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18 January 2011


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I have personally struggled with the Bittman muffin recipe. It could just be the whole wheat flour I'm using or the flour could be old, but every time I substitute for all the flour, the muffins are just not good. They are better when I use only half and I can say that we ate at least half whole grain. What kind of flour do you use?


To add on to the end: "After all, people used to cook everything with whole wheat flour because white flour didn't exist."

Mary -- are you using whole wheat pastry flour? It does make a difference, I find.


I use Dakota Maid brand whole wheat flour. I definitely notice a difference with some brands of whole wheat flour. For instance, I *****HATE***** to bake with Bob's Red Mill brand because it is so coarse. A finer ground flour made from hard red winter wheat works better. I swear by Dakota Maid, but if I couldn't get it I would use pastry flour and add gluten to make up for the low protein (unless it was supposed to be soft, like in pancakes).


I will have to try pastry flour.


I should add that stuff made with whole wheat definitely tastes different from stuff made with white flour, and so I can understand it if people prefer not to use 100% whole wheat. I never make 100% whole grain pizza dough, for instance, just because I like it better with 50% bread flour; and if I make sandwich bread for a bunch of kids who aren't mine, I often go down to 50% just to be safe. But I just don't understand why, in a cookbook that offers dozens of variations-on-a-theme, there isn't even a suggestion that you *could* make a completely whole-grain baked good -- even in those baked goods where nobody could tell the difference (hello?!? brownies?!?!)


I admit to being shy of adding too much ww flour to my recipes. I've been using white whole wheat flour from King Arthur. It give a milder ww flavor. But then, I'm feeding a crowd that likes anything from Hostess over my homemade things. This is a problem "from the top" (ahem) in my house, so I'm looking for more ways to be sneaky about whole grains. I made a muffin recipe from Simple Bites the other day, with soaked oats in it, and it was declared, "not like the ones in the store". "You mean the ones that are glorified cupcakes?" I asked.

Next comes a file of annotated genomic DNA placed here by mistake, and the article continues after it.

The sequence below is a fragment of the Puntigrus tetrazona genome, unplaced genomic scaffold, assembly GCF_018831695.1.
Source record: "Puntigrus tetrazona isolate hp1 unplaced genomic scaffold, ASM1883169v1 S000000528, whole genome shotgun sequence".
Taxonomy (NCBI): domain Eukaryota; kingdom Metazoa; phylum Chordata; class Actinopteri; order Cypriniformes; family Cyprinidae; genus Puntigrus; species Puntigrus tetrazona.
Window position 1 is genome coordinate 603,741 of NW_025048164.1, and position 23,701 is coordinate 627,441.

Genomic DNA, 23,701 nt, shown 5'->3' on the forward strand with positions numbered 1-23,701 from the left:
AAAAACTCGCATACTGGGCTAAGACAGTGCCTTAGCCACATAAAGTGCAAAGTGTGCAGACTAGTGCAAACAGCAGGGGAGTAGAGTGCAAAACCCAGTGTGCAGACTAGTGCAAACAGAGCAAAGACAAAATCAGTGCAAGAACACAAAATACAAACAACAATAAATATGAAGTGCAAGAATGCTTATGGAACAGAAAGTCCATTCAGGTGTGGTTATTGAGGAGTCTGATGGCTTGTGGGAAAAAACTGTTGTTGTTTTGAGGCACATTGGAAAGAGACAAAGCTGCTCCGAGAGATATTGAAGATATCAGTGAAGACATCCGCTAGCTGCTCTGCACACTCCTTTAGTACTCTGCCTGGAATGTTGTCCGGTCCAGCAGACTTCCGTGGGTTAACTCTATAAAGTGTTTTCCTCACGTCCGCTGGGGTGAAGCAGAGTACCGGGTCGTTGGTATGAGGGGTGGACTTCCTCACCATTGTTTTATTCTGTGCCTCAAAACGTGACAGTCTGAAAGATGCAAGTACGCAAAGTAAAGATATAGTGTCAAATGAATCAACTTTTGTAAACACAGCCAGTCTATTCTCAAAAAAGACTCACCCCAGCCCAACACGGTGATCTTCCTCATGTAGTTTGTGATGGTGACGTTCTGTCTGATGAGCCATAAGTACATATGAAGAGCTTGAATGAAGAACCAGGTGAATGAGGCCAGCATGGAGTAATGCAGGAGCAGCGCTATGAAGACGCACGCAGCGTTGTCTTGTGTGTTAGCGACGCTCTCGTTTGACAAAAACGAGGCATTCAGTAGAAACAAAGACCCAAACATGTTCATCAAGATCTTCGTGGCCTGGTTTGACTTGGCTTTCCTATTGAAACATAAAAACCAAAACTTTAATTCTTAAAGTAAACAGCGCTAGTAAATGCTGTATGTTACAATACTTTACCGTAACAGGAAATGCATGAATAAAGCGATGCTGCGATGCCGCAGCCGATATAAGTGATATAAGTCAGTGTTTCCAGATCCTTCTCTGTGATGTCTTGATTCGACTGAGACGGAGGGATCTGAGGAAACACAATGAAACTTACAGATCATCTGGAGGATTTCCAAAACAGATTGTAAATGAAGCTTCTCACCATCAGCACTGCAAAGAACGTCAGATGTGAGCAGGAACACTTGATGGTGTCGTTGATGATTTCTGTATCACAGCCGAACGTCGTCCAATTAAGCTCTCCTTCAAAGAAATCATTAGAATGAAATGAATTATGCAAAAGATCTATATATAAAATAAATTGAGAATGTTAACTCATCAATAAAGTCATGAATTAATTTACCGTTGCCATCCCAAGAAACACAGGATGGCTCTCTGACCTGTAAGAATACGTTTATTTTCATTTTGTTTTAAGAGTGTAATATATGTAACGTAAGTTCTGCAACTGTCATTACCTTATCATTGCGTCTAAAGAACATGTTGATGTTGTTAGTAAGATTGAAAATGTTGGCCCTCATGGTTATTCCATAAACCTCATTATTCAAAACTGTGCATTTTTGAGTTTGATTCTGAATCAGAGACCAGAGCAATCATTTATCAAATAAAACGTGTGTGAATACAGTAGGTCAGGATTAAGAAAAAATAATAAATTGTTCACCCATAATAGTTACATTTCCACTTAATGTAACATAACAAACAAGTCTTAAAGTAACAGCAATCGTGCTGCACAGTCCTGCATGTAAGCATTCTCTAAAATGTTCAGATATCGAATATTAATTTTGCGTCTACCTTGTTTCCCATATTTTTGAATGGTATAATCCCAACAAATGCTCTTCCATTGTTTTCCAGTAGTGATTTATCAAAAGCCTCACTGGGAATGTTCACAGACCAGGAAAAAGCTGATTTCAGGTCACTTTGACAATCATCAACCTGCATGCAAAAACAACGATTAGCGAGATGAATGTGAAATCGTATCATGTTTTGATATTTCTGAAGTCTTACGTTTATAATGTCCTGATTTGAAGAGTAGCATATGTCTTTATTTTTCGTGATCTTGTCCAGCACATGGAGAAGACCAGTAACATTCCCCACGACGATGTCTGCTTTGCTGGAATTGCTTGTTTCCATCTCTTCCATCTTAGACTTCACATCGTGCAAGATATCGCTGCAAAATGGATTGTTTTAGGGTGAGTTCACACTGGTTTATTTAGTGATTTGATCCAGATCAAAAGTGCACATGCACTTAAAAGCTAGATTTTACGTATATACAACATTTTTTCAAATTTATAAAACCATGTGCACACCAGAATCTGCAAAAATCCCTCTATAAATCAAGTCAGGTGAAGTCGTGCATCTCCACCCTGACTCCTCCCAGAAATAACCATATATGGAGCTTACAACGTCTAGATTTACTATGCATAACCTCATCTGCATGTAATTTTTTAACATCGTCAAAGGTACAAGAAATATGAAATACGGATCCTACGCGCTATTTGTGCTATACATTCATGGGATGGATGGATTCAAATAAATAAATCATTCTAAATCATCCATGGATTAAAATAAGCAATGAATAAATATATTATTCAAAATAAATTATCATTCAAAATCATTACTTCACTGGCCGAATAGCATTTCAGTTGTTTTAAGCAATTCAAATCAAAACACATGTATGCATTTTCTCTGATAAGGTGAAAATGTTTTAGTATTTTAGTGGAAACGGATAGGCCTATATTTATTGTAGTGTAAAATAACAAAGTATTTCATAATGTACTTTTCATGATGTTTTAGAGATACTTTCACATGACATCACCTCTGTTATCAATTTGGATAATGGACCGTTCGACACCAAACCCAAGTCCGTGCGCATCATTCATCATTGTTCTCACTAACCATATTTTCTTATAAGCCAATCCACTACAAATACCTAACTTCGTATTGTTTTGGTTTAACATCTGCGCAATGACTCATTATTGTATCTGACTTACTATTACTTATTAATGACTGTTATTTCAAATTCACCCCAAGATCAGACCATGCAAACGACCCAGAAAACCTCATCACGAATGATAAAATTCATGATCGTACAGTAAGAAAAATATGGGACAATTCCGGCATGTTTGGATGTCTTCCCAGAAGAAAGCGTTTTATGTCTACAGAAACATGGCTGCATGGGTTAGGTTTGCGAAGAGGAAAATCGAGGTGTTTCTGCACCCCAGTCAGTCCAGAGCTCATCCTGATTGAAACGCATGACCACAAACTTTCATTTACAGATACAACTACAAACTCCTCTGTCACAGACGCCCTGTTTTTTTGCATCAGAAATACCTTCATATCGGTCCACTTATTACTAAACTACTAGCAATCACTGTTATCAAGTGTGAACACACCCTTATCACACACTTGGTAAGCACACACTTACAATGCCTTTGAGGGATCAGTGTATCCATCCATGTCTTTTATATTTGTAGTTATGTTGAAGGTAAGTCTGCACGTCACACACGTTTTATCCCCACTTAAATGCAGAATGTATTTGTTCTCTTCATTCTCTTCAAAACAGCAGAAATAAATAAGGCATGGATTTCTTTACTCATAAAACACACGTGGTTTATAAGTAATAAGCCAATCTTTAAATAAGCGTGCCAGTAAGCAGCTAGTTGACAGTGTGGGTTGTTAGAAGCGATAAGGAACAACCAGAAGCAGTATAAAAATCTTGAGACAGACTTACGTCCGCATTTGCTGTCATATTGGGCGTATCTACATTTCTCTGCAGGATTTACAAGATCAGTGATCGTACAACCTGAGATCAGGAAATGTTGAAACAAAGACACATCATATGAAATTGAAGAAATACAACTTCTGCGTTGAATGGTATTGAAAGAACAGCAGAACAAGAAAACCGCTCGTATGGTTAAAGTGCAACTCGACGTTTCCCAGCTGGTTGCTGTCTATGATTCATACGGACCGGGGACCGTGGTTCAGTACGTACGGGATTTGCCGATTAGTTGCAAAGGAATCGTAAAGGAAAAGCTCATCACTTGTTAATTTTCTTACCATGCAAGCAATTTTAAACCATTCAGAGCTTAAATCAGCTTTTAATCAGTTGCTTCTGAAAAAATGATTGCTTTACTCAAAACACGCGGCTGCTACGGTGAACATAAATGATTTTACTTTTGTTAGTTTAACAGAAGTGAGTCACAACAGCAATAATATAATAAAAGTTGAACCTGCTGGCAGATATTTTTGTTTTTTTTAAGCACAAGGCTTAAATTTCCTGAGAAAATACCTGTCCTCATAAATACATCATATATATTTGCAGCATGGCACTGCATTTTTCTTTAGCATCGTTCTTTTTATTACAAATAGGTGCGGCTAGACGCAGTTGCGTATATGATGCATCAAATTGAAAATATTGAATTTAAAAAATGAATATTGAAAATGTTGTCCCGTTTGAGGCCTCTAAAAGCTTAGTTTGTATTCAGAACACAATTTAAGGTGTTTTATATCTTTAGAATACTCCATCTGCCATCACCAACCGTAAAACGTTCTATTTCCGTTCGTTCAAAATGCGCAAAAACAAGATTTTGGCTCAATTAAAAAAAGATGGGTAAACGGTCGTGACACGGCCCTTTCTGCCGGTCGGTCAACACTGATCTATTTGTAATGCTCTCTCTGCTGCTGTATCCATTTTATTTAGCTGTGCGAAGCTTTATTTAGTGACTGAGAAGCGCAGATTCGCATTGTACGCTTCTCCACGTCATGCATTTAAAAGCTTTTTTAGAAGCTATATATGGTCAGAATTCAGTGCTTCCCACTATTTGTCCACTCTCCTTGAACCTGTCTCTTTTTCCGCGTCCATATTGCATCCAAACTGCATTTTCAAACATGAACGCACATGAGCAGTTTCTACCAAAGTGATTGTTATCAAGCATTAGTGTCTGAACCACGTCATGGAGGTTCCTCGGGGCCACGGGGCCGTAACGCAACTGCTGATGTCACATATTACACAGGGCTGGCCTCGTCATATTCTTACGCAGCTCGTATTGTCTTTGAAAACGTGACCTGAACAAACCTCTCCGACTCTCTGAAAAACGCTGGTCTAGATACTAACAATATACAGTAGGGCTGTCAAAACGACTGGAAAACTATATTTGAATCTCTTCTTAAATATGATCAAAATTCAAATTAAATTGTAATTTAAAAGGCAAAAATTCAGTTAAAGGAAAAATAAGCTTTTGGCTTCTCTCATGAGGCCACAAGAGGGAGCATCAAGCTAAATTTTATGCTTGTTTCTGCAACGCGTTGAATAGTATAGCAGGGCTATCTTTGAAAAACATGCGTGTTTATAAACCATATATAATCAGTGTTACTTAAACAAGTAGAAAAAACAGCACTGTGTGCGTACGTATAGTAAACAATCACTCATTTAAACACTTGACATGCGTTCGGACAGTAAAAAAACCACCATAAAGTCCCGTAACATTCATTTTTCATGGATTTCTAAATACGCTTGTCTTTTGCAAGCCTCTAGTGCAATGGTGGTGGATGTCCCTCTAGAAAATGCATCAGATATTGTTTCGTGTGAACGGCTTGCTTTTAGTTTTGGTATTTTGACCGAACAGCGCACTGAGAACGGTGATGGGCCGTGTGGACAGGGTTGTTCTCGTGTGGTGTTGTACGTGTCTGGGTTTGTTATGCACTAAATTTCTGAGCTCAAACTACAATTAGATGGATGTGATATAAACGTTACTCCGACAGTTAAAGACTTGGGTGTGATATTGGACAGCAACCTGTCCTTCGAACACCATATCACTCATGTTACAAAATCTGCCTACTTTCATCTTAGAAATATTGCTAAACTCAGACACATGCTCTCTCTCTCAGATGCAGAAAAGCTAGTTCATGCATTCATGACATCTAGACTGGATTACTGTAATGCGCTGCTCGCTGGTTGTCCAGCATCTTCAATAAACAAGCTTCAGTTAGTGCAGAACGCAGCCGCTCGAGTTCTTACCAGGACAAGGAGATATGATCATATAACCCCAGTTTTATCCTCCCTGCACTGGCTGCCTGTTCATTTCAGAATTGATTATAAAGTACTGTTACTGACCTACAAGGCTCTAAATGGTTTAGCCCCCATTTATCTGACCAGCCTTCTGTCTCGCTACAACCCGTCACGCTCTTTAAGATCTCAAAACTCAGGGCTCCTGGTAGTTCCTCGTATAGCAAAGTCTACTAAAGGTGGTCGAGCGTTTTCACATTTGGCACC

LOL at "from the top (ahem)."

Everybody has their health-food line they won't cross, I guess. I tend to be a little bit obsessive about white flour. My mother drew the line at mac 'n' cheese from a box; mine's a little farther back!

Pancakes and waffles strike me as a good place to start getting used to whole grain because they're generally soaked in syrup anyway. With muffins and breads, I think one thing that may help make it more acceptable is to increase the sugar in the recipe while you increase the whole wheat. Whole wheat does have a slight bitterness to it that might be offset by more sugar. It's a tradeoff, but I think the benefits of whole grain are maybe better than the harm of a couple extra teaspoons of sugar, especially if you can train the family to accept whole wheat stuff in general.

IOW, try making muffins that are as *Sweet* as the store bought ones (to start with anyway) but not made with all white flour.


(oh, when I said "a couple of extra teaspoons of sugar" I meant per person per day, not per recipe. I'm talking about doubling or tripling the sugar in your muffin recipe -- depending on how much sugar you already use -- so that the muffins are noticeably sweeter. So, half a cup of sugar or more in a dozen muffins.)


I think in the past that it was more of a textural problem than a taste problem. The muffins were just too dense, even when I thought I used a generous amount of baking powder.

Christy Porucznik

Nearly fell off my chair about the half a cup of sugar in a dozen muffins. In nearly every baked good, I use only 2/3 of the suggested sugar to no ill effect. My whole-wheat sourdough muffins, for example, 3T maple syrup for 2 dozen smallish muffins. The dried fruit adds more sweetness if used.

Guess we have trained our tastebuds!

Christy Porucznik

Did you actually send this to him?


No, I didn't send it to him personally, it's just "open."

I agree with you that most baked good recipes suggest more sugar than necessary. I am merely suggesting that if children or spouses dislike the flavor of whole grain baked goods, perhaps extra sugar could help.

I add about 1/4 cup sugar per dozen muffins typically, more if the muffins contain blueberries or fresh cranberries because they seem more balanced that way. I could eat them with less, but that's about how the troops like them around here.

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